The Musaeum Tradescantianum was the first museum open to the public to be established in England. Located in South Lambeth, London, it comprised a collection of curiosities assembled by John Tradescant the elder and his son in a building called The Ark, and a botanical collection in the grounds of the building. Turret House, the family home, was demolished in 1881 and the estate has been redeveloped; the house stood on the site of the present Tradescant Road and Walberswick Street, off South Lambeth Road.
Tradescant divided the exhibits into natural objects (naturalia) and manmade objects (artificialia). The first account of the collection, by Peter Mundy, is from 1634. After the death of the younger Tradescant and his wife, the collection passed into the hands of the wealthy collector Elias Ashmole, who in 1691 gave it to Oxford University as the nucleus of the newly founded Ashmolean Museum.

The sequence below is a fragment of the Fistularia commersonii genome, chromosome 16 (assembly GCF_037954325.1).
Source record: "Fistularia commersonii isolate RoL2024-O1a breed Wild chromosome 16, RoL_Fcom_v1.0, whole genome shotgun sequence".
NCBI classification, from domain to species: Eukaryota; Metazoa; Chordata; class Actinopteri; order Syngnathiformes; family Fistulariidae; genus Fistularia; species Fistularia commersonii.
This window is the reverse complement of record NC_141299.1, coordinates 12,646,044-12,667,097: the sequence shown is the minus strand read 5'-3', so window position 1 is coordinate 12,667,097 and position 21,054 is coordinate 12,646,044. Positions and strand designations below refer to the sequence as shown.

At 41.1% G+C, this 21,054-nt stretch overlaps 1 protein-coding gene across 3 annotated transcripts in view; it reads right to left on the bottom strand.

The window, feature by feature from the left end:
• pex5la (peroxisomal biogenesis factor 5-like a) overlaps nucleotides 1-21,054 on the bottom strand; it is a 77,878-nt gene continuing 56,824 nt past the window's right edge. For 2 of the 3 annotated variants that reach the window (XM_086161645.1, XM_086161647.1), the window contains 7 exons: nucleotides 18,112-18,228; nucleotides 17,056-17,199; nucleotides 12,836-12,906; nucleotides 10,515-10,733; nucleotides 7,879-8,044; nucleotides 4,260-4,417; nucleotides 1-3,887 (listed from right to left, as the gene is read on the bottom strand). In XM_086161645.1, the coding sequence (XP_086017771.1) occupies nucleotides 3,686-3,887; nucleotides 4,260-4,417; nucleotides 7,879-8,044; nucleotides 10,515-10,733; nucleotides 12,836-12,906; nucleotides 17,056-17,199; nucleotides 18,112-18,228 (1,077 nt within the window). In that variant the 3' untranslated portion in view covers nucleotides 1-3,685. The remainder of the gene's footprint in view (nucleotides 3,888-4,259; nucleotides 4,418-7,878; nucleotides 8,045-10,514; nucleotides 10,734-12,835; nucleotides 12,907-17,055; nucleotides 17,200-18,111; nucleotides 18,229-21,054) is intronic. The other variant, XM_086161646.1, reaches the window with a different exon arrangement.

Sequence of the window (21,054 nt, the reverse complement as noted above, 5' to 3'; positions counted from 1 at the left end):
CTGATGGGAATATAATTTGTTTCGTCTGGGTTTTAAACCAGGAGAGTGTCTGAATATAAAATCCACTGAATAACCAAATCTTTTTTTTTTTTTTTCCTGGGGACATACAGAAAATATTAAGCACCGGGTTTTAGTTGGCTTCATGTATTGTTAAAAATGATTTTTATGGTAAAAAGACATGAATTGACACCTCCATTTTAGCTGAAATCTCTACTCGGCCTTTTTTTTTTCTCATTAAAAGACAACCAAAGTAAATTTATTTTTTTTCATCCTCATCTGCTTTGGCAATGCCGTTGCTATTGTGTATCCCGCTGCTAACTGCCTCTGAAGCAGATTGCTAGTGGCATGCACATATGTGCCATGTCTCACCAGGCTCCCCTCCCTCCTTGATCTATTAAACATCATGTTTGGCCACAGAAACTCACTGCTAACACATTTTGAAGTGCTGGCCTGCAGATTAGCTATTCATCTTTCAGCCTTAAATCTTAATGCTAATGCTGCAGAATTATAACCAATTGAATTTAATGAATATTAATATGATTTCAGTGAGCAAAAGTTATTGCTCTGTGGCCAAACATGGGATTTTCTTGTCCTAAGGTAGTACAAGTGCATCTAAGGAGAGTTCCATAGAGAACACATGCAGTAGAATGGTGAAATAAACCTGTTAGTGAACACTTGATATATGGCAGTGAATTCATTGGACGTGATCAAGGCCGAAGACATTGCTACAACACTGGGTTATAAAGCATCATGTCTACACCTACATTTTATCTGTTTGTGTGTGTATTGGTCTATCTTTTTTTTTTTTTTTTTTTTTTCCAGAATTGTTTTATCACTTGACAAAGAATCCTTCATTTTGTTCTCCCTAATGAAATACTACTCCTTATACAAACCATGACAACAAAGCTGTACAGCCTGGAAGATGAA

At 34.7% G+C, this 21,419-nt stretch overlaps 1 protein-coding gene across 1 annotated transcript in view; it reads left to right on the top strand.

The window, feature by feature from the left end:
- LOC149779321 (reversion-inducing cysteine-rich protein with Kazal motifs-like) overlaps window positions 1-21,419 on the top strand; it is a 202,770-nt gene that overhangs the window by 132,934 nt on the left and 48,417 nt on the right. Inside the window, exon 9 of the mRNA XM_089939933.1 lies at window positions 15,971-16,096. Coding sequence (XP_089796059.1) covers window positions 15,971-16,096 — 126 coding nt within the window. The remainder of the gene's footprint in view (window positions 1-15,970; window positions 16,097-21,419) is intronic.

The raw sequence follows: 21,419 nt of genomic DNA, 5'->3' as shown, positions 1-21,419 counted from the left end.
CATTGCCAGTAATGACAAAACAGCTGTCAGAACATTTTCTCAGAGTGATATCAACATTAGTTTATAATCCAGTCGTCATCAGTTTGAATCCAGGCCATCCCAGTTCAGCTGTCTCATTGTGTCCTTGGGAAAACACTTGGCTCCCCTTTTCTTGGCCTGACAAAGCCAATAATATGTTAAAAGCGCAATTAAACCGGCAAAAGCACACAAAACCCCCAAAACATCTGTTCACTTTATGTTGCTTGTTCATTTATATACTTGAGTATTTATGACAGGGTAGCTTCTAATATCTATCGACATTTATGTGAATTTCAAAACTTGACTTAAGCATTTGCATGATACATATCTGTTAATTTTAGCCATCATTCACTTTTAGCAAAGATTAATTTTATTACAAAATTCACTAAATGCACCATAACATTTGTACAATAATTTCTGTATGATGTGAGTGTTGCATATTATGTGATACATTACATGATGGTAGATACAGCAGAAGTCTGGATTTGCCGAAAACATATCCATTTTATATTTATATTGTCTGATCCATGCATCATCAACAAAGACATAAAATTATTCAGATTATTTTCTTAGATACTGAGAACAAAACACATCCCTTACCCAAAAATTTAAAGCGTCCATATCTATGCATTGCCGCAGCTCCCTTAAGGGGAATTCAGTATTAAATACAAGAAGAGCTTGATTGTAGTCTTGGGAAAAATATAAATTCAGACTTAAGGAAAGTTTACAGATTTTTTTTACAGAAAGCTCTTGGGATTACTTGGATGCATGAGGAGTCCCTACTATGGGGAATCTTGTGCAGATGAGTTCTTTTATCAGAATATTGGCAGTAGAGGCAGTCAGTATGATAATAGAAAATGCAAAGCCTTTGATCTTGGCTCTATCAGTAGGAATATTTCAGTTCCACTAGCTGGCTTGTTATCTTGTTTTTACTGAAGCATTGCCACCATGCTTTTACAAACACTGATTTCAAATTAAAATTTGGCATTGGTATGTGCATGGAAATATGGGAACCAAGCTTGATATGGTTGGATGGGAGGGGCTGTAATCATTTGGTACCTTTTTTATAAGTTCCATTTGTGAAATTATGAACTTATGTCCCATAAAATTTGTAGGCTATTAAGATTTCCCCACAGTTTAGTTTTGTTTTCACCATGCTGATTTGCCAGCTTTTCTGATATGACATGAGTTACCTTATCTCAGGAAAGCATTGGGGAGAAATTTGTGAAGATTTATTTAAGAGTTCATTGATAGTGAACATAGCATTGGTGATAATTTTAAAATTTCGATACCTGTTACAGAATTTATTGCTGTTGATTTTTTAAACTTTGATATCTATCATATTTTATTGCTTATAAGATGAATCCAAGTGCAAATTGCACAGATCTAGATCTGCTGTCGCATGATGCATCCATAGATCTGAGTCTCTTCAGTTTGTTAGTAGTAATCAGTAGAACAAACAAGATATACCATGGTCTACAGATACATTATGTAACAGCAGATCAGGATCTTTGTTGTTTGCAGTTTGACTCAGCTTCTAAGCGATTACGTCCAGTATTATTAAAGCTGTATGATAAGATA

The Tradescant collection is the earliest major English cabinet of curiosities. Other famous collections in Europe preceded it, for example Emperor Rudolf II's Kunst- und Wunderkammer was well established at Prague by the end of the 16th century. In 2015 the Garden Museum received a £3.5 million Heritage Lottery grant to recreate a part of the original Ark with loans from the Ashmolean Museum
- Review of Jennifer Potter, Strange Blooms: The Curious Lives and Adventures of the John Tradescants
- Another review of the above book